Investors want significant improvements in the way hedge funds interact with investors, and have called for greater reporting and transparency in a recently published guide to the industry.
The “Guide to Institutional Investors’ Views and Preferences Regarding Hedge Fund Operational Infrastructures”, came out of AIMA’s investor steering committee, with a number of committee members authoring chapters.
Contributors included Kurt Silberstein (CalPERS), who covered investment, looking particularly at reporting, terms and conditions, control of assets and transparency and Luke Dixon (pictured) (Universities Superannuation Scheme), who discussed governance.
Michelle McGregor Smith (BA Pension Investment Management) discussed issues surrounding a hedge fund’s ownership structure and Andrea Gentilini (Union Bancaire Privée) wrote a chapter looking at risk and reporting.
Finally, Adrian Sales (Albourne Partners) focused on operations, analysing issues surrounding valuation, business continuity planning, compliance and relationships with service providers.
Hedge funds faced a backlash in the post-financial crisis world, with critics saying their strategies were too correlated with markets.
Other investors complained that many hedge funds were too leveraged, imposed lock-ups that did not match the liquidity of underlying assets and were unresponsive to investor demands for more transparency.
Many also questioned whether the high fees investors paid were actually commensurate with performance.
Since those dark days the investor profile for hedge funds had changed. Their funding base was now recovering and was dominated by institutional investors.
But, as the guide detailed, they were much more high maintenance than previous investors.
The guide called for more reporting and greater transparency and equality in what information investors received.
Silberstein, CalPERS’ senior portfolio manager, said funds wanted both quantitative and qualitative reporting that “was no less than monthly” and was distributed equitably to all investors.
The report should be sufficiently detailed for an investor to gauge: how hedge fund capital was managed during the reporting period and how much of the performance was based on realised results relative to unrealised gains, with accompanying detail on the amount based on the valuation of illiquid assets.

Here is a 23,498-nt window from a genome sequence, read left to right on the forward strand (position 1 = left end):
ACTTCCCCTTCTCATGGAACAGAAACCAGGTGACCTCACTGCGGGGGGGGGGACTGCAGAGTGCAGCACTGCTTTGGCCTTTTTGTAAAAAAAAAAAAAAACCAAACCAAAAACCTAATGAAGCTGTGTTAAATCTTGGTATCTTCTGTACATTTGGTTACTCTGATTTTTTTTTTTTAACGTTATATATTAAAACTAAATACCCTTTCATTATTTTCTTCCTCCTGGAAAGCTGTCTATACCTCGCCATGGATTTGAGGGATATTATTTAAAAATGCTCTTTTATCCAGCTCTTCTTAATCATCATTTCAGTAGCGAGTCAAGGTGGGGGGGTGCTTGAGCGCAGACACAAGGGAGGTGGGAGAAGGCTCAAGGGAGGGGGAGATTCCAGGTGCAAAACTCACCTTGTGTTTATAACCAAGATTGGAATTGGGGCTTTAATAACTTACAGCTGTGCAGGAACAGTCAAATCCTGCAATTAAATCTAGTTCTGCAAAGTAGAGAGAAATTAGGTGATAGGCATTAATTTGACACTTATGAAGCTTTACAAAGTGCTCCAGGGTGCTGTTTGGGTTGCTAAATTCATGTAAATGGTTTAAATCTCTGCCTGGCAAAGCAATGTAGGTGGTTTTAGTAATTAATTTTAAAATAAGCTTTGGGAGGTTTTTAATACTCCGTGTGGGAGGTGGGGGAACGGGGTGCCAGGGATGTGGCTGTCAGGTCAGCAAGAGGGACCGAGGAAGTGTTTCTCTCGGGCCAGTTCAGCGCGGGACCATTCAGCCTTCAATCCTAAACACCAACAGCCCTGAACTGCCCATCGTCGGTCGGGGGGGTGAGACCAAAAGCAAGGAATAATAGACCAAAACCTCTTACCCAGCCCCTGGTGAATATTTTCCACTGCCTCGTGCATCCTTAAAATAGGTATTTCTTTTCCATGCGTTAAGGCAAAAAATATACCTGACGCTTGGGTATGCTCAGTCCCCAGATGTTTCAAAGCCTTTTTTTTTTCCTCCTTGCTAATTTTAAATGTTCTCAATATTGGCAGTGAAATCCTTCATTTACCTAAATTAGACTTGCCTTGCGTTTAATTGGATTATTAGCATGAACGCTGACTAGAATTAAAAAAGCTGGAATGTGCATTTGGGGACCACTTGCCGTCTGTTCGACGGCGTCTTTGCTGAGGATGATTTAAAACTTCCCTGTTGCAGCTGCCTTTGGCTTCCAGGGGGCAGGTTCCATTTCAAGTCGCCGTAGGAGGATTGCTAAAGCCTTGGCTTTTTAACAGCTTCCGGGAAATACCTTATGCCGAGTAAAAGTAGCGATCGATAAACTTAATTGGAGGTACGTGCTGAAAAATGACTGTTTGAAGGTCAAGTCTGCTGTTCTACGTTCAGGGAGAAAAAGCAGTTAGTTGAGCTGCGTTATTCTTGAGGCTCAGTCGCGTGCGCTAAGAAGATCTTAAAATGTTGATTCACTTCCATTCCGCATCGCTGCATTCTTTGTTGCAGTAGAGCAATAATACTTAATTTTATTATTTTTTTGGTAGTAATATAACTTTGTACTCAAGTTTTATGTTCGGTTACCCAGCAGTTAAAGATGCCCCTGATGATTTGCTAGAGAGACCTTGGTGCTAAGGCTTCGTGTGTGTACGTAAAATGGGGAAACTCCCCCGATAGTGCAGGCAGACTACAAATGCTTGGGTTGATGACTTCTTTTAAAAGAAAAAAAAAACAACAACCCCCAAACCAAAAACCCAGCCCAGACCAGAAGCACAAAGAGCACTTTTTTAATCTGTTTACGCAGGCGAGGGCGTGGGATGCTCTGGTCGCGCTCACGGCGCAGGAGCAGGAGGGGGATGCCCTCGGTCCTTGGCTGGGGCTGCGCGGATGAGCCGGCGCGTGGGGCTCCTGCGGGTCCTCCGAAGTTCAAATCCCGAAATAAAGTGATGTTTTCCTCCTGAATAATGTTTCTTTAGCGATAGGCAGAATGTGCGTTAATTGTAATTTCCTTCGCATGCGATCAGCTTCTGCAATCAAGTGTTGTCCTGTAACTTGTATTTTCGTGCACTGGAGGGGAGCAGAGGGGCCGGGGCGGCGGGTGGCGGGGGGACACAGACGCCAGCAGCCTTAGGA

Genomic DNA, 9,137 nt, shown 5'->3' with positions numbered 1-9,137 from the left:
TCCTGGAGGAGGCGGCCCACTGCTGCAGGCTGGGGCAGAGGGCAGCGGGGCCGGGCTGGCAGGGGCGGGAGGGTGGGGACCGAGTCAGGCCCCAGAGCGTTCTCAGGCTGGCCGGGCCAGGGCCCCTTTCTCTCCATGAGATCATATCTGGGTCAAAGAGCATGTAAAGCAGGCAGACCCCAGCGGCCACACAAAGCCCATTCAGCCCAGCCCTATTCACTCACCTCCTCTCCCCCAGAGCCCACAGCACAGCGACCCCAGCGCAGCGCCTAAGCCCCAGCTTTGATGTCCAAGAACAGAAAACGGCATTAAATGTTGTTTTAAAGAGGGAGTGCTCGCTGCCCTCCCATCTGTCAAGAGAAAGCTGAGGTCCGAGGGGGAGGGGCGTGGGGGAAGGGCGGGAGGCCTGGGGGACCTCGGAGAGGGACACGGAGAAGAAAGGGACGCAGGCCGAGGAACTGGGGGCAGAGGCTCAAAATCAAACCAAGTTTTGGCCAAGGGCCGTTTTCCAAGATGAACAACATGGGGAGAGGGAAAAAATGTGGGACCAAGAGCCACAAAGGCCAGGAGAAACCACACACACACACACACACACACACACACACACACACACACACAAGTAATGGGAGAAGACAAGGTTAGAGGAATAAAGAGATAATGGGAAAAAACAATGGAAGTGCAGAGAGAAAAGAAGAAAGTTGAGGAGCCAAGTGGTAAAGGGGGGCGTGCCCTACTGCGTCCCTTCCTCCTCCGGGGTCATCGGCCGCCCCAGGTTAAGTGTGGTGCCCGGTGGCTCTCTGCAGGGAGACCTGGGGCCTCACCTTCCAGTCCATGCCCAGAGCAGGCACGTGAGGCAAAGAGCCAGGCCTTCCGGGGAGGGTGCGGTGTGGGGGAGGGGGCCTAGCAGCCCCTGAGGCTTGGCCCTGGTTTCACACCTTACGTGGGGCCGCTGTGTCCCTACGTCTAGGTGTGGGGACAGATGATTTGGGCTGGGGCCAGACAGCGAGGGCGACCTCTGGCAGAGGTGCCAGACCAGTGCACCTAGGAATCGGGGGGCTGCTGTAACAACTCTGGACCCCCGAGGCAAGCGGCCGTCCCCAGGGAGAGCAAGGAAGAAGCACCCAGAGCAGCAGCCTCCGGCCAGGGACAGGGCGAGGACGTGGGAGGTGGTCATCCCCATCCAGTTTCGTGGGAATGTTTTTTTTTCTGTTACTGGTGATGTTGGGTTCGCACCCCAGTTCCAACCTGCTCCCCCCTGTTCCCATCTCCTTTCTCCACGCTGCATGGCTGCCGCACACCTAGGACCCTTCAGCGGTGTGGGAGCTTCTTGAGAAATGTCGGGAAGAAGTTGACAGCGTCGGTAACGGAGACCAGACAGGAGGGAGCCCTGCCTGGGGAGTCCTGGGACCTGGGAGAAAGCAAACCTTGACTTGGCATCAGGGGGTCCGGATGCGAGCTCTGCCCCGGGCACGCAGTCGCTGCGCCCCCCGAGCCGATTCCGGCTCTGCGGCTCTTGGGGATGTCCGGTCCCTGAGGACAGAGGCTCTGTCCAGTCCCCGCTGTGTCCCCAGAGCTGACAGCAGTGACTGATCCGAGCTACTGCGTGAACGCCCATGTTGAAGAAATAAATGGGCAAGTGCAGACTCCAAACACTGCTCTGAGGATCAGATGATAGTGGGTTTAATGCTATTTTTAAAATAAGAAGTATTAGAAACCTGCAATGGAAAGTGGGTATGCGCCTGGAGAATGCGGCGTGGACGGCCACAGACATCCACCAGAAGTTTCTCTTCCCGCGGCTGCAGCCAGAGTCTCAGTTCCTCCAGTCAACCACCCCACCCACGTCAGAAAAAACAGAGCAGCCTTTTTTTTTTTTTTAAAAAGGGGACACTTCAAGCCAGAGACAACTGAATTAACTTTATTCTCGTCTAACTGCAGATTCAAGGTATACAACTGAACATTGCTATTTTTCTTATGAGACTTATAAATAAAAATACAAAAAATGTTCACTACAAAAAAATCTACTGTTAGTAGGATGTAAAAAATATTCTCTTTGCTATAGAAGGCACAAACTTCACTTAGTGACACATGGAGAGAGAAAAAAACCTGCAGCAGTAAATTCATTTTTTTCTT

Monthly reporting should also cover information on what types of risk were incurred to produce the performance and what part of the fund’s performance across its investments strategies was attributable to either its long or short portfolios.
Fees had often been a contentious issue for hedge funds, particularly if performance fees were crystallised in the short-term but the investor subsequently experienced a loss over the next performance period.
“Arrangements, which call for annual (or less) crystallisation of performance fees, do not adequately reflect the incentives associated with a long-term relationship,” Silberstein said in the guide.
Silberstein said investors wanted fund incentive fees that had a hurdle rate that was no less than the yield on a cash investment that matched the duration of the fund’s lock-up. Fees should also only be fully realised when the investor could redeem from the fund.
A performance fee should have some portion crystallised over several reporting periods.
The report does note that fees should cover a hedge fund’s operating expenses and should be consistent with the fund’s underlying strategy, investment horizon and liquidity.
Importantly, institutional investors were also looking for key signs of an alignment of interests, and wanted hedge fund managers and senior staff to have substantial investments in the funds.
If an investor did not think a hedge fund manager had enough skin in the game, they could require a portion of the performance fee was invested in the hedge fund, according to Silberstein.
In calculating fees Silberstein also advised that understanding the hedge fund’s business model and ensuring a fund could have continuity of management, even in troubled times, should be taken into consideration in minimising risk.
The thorny question of how and when an investor could take their capital out of a hedge fund had been a challenge for the industry.
Silberstein said investors should expect: “that they could receive most, if not all, of its capital within a year or less with minimal, if any, constraints”.
He noted that, if structured properly, an investor should be able to arrive at a conclusion about the viability of an investment vehicle on an ongoing basis.
But Silberstein warned that a hedge fund’s investors should not have the capacity to compromise a fund’s business or other investors’ capital by having too much power in forcing liquidity.
“Hedge fund managers should not be placed in a situation, which has occurred in the past, when they feel compelled to focus on raising cash for the next redemption period rather than maximising risk-adjusted returns,” he said.
There was often a tension between investors and hedge funds in terms of transparency.
Typically, investors wanted more information but hedge fund managers fear this could lead to their business strategy being disseminated, which could eventually disadvantage both the fund and the investors.
Silberstein said transparency levels should be adequate enough to allow for an investor to understand the hedge fund’s exposures and the risks taken, as well as what was driving performance.
Information provided should be what he describes as “security-level information” that could be used in a risk analytics tool.
The full report can be accessed at www.aima.org